The US government has repeated warnings of state-sponsored cyber-attacks made possible by infiltrating the software supply chain.
The report from the National Counterintelligence and Security Center (NCSC) reveals insight into foreign economic and industrial espionage against the US.
It calls out China, Russia and Iran as “three of the most capable and active cyber actors tied to economic espionage and the potential theft of US trade secrets and proprietary information.”
While new technologies such as AI and IoT will introduce new vulnerabilities into networks “for which the cybersecurity community remains largely unprepared,” it’s the software supply chain that represents one of the biggest emerging threats, the NCSC claimed.
It said 2017 was a watershed year in that it witnessed seven “significant” incidents versus just four in the preceding three years.
These included the infamous backdoor inserted into popular Ukrainian accounting software M.E. Docs which was the initial threat vector for the NotPetya ransomware campaign. Other supply chain attacks included CCleaner, which targeted technology firms and mobile operators, and Kingslayer, which has compromised at least one defense contractor.
The warnings echo those of the UK’s National Cyber Security Centre (NCSC) in April, which claimed state-sponsored and other compromises of MSPs and software providers can give hackers a stepping stone into thousands of organizations’ networks by allowing them to abuse “privileged accesses and client/supplier relationships.”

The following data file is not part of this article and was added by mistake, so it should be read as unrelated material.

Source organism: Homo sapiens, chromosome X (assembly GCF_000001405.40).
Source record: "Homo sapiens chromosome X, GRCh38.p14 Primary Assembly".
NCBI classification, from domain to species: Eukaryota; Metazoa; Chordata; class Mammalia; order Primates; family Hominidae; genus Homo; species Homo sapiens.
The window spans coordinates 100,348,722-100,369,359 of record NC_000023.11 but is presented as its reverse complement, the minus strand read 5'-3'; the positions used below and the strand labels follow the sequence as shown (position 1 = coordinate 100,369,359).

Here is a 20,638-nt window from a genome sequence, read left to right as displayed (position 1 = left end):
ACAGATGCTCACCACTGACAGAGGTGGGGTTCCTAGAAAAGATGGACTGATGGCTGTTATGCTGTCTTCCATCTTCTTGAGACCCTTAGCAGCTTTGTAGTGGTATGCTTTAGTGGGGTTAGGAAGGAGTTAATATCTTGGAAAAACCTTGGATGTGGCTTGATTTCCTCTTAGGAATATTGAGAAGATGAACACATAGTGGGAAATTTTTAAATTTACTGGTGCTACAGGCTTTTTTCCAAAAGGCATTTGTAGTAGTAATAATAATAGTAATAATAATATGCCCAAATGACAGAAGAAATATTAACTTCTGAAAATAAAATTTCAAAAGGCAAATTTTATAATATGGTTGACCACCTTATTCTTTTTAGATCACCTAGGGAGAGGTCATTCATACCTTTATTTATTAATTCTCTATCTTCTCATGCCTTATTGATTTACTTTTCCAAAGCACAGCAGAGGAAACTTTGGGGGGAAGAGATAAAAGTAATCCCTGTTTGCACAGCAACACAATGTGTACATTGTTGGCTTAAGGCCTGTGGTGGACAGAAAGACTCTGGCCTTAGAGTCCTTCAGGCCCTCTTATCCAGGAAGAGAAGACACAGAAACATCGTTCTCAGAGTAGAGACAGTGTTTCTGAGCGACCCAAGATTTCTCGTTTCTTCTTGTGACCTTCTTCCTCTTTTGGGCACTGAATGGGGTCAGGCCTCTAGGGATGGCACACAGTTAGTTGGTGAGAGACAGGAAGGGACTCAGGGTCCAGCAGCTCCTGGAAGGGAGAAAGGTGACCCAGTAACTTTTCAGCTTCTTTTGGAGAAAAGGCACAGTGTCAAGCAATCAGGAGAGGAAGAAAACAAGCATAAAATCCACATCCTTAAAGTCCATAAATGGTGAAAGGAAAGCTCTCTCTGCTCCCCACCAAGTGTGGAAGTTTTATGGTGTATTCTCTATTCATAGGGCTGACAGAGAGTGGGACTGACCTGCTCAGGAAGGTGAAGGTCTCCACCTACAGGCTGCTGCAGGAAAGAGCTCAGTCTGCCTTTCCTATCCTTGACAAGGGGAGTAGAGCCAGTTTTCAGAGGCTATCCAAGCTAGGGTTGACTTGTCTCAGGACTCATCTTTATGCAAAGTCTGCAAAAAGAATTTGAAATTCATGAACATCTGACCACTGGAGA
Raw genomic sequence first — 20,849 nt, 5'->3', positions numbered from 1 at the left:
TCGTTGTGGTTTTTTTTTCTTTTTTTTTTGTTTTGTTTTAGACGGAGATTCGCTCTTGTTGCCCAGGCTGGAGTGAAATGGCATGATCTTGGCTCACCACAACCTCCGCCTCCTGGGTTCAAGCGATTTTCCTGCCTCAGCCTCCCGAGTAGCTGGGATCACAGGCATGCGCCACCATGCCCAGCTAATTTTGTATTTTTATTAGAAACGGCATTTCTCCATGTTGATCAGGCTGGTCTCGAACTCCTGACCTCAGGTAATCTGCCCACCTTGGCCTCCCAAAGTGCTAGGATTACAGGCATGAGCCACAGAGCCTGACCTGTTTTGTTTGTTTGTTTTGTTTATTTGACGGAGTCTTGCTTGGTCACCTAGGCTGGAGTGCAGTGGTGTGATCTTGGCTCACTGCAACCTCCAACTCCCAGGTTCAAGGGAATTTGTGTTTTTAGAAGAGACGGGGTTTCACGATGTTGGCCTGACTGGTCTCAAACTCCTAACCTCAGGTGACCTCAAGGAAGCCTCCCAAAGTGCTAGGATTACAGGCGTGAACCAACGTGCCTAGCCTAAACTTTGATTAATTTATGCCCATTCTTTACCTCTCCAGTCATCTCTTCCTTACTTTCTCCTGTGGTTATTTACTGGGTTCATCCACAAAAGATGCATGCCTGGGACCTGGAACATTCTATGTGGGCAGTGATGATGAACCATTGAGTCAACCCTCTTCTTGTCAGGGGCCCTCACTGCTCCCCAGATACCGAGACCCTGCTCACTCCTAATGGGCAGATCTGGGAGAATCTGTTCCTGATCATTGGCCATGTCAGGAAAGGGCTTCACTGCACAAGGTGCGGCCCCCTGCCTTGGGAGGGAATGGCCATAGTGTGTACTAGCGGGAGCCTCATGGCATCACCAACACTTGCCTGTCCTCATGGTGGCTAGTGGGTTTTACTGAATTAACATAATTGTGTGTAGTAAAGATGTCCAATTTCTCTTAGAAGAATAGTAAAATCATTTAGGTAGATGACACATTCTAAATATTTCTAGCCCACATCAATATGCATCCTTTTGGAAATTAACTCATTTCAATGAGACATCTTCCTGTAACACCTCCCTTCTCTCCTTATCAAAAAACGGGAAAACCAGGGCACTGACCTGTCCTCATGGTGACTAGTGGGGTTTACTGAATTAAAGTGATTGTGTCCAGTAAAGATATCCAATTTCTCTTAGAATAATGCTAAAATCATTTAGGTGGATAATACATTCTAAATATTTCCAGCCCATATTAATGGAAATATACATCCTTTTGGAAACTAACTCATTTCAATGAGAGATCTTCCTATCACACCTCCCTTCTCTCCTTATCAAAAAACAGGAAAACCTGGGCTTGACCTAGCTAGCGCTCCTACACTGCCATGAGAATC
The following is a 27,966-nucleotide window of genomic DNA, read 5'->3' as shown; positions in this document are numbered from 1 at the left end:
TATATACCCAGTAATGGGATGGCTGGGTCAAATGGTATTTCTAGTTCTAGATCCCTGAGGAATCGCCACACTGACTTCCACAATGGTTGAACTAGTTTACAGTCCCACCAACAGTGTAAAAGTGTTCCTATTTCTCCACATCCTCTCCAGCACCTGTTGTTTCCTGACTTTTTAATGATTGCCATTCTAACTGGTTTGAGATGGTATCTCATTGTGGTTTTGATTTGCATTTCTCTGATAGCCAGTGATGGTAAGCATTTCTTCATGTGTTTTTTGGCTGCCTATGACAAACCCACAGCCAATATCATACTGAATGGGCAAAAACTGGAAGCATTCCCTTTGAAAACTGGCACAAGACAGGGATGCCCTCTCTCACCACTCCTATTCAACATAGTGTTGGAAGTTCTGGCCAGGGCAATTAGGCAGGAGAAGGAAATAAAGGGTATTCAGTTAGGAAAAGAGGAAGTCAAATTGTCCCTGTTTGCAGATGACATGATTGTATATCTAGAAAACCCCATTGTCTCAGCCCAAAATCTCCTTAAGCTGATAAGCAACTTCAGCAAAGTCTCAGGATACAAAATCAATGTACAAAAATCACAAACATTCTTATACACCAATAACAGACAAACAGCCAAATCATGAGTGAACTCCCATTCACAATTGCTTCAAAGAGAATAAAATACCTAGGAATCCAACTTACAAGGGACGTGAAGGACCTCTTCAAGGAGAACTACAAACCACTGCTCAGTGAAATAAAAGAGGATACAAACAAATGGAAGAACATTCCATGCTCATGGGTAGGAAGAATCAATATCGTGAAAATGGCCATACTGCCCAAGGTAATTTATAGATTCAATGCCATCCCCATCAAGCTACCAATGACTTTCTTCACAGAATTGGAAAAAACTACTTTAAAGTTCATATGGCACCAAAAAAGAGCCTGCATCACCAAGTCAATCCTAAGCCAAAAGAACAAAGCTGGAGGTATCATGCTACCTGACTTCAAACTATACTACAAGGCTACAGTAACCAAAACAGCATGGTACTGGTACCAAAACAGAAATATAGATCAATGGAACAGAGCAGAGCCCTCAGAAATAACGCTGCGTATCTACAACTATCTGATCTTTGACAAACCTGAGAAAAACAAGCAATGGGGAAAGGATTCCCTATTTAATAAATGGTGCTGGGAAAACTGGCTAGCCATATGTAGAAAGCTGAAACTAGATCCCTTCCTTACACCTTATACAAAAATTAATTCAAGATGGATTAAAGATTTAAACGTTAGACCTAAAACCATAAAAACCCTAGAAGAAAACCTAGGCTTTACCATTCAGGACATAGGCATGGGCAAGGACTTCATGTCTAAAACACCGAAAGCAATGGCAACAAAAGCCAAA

“When done well, supply chain compromises are extremely difficult (and sometimes impossible) to detect. Network monitoring can detect unusual or suspicious behaviour, but it is still difficult to ascertain whether a security flaw has been deliberately introduced (possibly as a backdoor) or results from a careless error on the part of developers or manufacturers – or indeed to prove that any potential access has been exploited,” it argued.
James Romer, EMEA chief security architect at SecureAuth Core Security, argued that secure access is a key part of protecting the supply chain.
“There needs to be a more robust approach to authentication within organizations’ supply chains,” he added. “One that brings context to the process and allows for a rapid response to evolving threats without significant human intervention.”